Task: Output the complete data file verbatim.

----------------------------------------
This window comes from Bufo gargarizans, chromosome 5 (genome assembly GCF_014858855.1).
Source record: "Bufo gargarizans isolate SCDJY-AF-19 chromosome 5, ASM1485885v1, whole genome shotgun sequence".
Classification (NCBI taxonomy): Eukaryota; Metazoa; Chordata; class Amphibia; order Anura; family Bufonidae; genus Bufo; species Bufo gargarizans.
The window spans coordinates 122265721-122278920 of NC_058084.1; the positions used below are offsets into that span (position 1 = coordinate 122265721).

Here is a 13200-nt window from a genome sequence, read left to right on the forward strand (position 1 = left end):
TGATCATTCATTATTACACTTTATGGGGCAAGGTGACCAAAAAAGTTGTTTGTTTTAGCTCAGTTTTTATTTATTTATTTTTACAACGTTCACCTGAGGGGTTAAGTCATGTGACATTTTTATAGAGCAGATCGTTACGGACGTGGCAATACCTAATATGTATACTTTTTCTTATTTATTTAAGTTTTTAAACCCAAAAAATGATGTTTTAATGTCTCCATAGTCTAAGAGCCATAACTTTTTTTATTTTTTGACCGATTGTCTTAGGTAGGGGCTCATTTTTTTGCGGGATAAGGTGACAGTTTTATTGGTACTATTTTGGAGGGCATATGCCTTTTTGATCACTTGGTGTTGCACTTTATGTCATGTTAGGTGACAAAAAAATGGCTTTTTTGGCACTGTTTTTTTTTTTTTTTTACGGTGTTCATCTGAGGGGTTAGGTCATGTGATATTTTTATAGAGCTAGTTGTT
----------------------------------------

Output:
This window comes from Bufo gargarizans, chromosome 5 (genome assembly GCF_014858855.1).
Source record: "Bufo gargarizans isolate SCDJY-AF-19 chromosome 5, ASM1485885v1, whole genome shotgun sequence".
Classification (NCBI taxonomy): Eukaryota; Metazoa; Chordata; class Amphibia; order Anura; family Bufonidae; genus Bufo; species Bufo gargarizans.
The window spans coordinates 122265721-122278920 of NC_058084.1; the positions used below are offsets into that span (position 1 = coordinate 122265721).

Here is a 13200-nt window from a genome sequence, read left to right on the forward strand (position 1 = left end):
TGATCATTCATTATTACACTTTATGGGGCAAGGTGACCAAAAAAGTTGTTTGTTTTAGCTCAGTTTTTATTTATTTATTTTTACAACGTTCACCTGAGGGGTTAAGTCATGTGACATTTTTATAGAGCAGATCGTTACGGACGTGGCAATACCTAATATGTATACTTTTTCTTATTTATTTAAGTTTTTAAACCCAAAAAATGATGTTTTAATGTCTCCATAGTCTAAGAGCCATAACTTTTTTTATTTTTTGACCGATTGTCTTAGGTAGGGGCTCATTTTTTTGCGGGATAAGGTGACAGTTTTATTGGTACTATTTTGGAGGGCATATGCCTTTTTGATCACTTGGTGTTGCACTTTATGTCATGTTAGGTGACAAAAAAATGGCTTTTTTGGCACTGTTTTTTTTTTTTTTTTACGGTGTTCATCTGAGGGGTTAGGTCATGTGATATTTTTATAGAGCTAGTTGTT